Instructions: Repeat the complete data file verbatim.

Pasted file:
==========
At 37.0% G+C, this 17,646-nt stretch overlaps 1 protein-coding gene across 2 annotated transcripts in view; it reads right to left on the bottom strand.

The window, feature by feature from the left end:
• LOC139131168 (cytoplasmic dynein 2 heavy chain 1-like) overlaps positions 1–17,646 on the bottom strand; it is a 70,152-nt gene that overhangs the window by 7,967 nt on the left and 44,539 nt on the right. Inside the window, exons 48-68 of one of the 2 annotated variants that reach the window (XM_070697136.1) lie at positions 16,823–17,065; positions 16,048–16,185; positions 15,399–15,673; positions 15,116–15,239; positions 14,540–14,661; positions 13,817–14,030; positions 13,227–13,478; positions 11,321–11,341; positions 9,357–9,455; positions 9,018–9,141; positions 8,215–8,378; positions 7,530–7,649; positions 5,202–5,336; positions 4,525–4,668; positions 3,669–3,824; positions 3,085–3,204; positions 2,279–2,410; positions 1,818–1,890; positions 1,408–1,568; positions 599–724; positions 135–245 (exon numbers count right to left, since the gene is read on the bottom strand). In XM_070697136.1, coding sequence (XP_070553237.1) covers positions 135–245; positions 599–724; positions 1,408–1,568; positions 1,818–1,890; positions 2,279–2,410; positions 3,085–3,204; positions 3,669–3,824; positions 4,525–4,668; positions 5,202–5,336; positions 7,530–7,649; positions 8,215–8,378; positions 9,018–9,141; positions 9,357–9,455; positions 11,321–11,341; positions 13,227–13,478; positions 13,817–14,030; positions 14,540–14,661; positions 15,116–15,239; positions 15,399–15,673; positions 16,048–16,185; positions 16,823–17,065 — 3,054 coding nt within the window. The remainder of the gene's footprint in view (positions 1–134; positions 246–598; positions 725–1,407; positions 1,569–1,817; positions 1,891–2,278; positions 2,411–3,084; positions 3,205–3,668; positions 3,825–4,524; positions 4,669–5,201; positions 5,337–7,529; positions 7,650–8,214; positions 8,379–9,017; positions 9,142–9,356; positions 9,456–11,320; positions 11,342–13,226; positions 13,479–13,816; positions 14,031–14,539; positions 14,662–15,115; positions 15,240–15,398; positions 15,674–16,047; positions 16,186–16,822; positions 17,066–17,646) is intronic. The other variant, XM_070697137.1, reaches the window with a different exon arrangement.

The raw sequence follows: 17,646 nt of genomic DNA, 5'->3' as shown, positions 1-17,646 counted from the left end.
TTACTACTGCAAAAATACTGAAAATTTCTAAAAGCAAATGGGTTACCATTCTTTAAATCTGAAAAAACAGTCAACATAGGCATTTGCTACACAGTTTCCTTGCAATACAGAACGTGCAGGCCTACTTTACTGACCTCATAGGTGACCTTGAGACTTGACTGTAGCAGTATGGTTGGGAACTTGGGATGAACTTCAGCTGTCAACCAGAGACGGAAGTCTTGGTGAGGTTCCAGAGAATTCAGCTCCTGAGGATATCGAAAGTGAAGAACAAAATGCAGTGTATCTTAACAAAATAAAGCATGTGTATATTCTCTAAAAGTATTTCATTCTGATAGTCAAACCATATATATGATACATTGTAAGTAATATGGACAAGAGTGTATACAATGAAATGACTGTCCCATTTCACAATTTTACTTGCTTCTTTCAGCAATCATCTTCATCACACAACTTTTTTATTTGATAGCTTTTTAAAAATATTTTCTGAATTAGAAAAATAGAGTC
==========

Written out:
At 37.0% G+C, this 17,646-nt stretch overlaps 1 protein-coding gene across 2 annotated transcripts in view; it reads right to left on the bottom strand.

The window, feature by feature from the left end:
• LOC139131168 (cytoplasmic dynein 2 heavy chain 1-like) overlaps positions 1–17,646 on the bottom strand; it is a 70,152-nt gene that overhangs the window by 7,967 nt on the left and 44,539 nt on the right. Inside the window, exons 48-68 of one of the 2 annotated variants that reach the window (XM_070697136.1) lie at positions 16,823–17,065; positions 16,048–16,185; positions 15,399–15,673; positions 15,116–15,239; positions 14,540–14,661; positions 13,817–14,030; positions 13,227–13,478; positions 11,321–11,341; positions 9,357–9,455; positions 9,018–9,141; positions 8,215–8,378; positions 7,530–7,649; positions 5,202–5,336; positions 4,525–4,668; positions 3,669–3,824; positions 3,085–3,204; positions 2,279–2,410; positions 1,818–1,890; positions 1,408–1,568; positions 599–724; positions 135–245 (exon numbers count right to left, since the gene is read on the bottom strand). In XM_070697136.1, coding sequence (XP_070553237.1) covers positions 135–245; positions 599–724; positions 1,408–1,568; positions 1,818–1,890; positions 2,279–2,410; positions 3,085–3,204; positions 3,669–3,824; positions 4,525–4,668; positions 5,202–5,336; positions 7,530–7,649; positions 8,215–8,378; positions 9,018–9,141; positions 9,357–9,455; positions 11,321–11,341; positions 13,227–13,478; positions 13,817–14,030; positions 14,540–14,661; positions 15,116–15,239; positions 15,399–15,673; positions 16,048–16,185; positions 16,823–17,065 — 3,054 coding nt within the window. The remainder of the gene's footprint in view (positions 1–134; positions 246–598; positions 725–1,407; positions 1,569–1,817; positions 1,891–2,278; positions 2,411–3,084; positions 3,205–3,668; positions 3,825–4,524; positions 4,669–5,201; positions 5,337–7,529; positions 7,650–8,214; positions 8,379–9,017; positions 9,142–9,356; positions 9,456–11,320; positions 11,342–13,226; positions 13,479–13,816; positions 14,031–14,539; positions 14,662–15,115; positions 15,240–15,398; positions 15,674–16,047; positions 16,186–16,822; positions 17,066–17,646) is intronic. The other variant, XM_070697137.1, reaches the window with a different exon arrangement.

The raw sequence follows: 17,646 nt of genomic DNA, 5'->3' as shown, positions 1-17,646 counted from the left end.
TTACTACTGCAAAAATACTGAAAATTTCTAAAAGCAAATGGGTTACCATTCTTTAAATCTGAAAAAACAGTCAACATAGGCATTTGCTACACAGTTTCCTTGCAATACAGAACGTGCAGGCCTACTTTACTGACCTCATAGGTGACCTTGAGACTTGACTGTAGCAGTATGGTTGGGAACTTGGGATGAACTTCAGCTGTCAACCAGAGACGGAAGTCTTGGTGAGGTTCCAGAGAATTCAGCTCCTGAGGATATCGAAAGTGAAGAACAAAATGCAGTGTATCTTAACAAAATAAAGCATGTGTATATTCTCTAAAAGTATTTCATTCTGATAGTCAAACCATATATATGATACATTGTAAGTAATATGGACAAGAGTGTATACAATGAAATGACTGTCCCATTTCACAATTTTACTTGCTTCTTTCAGCAATCATCTTCATCACACAACTTTTTTATTTGATAGCTTTTTAAAAATATTTTCTGAATTAGAAAAATAGAGTC